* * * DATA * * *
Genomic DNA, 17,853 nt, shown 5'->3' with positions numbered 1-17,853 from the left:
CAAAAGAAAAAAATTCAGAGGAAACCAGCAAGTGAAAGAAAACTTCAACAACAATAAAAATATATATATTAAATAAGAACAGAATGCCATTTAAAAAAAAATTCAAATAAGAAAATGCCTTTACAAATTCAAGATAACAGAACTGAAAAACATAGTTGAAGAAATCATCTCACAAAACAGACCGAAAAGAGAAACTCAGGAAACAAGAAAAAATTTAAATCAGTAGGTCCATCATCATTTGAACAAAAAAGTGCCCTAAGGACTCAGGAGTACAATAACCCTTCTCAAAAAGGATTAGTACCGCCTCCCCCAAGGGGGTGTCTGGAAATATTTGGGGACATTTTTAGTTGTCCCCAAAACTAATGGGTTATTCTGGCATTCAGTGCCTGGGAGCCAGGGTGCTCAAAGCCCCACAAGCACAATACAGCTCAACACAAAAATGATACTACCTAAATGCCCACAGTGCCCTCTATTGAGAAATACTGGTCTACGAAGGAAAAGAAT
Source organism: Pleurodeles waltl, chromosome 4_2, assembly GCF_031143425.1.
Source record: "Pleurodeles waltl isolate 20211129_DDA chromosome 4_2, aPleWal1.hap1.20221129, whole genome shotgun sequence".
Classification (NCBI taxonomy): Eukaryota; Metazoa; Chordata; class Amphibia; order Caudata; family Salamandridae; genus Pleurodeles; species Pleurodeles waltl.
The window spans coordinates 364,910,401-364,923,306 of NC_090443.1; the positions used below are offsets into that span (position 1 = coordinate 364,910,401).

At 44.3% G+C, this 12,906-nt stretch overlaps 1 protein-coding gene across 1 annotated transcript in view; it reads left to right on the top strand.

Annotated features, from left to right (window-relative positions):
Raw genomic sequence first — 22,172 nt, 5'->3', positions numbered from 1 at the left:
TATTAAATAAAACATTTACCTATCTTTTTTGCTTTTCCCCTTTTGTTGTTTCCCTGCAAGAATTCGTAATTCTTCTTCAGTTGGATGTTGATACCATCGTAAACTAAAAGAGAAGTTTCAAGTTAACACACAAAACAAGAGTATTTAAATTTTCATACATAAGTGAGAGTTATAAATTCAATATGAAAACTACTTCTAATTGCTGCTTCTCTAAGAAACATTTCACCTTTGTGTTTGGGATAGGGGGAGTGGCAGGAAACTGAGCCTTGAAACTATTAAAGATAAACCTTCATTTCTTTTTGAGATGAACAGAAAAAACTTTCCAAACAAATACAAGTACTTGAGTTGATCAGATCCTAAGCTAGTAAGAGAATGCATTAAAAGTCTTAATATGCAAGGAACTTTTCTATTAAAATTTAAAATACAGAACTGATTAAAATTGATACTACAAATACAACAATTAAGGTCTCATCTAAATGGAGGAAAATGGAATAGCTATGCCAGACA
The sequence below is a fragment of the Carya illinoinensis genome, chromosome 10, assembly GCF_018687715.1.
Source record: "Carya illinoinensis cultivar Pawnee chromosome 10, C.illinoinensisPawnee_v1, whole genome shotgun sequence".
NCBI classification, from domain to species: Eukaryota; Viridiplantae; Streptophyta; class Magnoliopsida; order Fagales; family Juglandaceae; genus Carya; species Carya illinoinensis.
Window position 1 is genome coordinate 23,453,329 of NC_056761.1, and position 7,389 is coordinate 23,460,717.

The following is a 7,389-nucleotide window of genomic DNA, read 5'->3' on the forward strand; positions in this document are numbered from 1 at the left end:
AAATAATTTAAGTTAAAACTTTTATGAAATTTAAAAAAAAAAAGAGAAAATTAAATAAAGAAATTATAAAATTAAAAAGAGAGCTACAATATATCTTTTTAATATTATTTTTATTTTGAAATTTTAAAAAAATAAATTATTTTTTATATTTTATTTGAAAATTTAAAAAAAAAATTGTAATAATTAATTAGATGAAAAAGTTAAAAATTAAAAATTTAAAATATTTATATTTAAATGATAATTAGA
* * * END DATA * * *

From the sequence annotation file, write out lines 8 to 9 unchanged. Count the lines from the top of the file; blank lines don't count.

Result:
Annotated features, from left to right (window-relative positions):
Raw genomic sequence first — 22,172 nt, 5'->3', positions numbered from 1 at the left: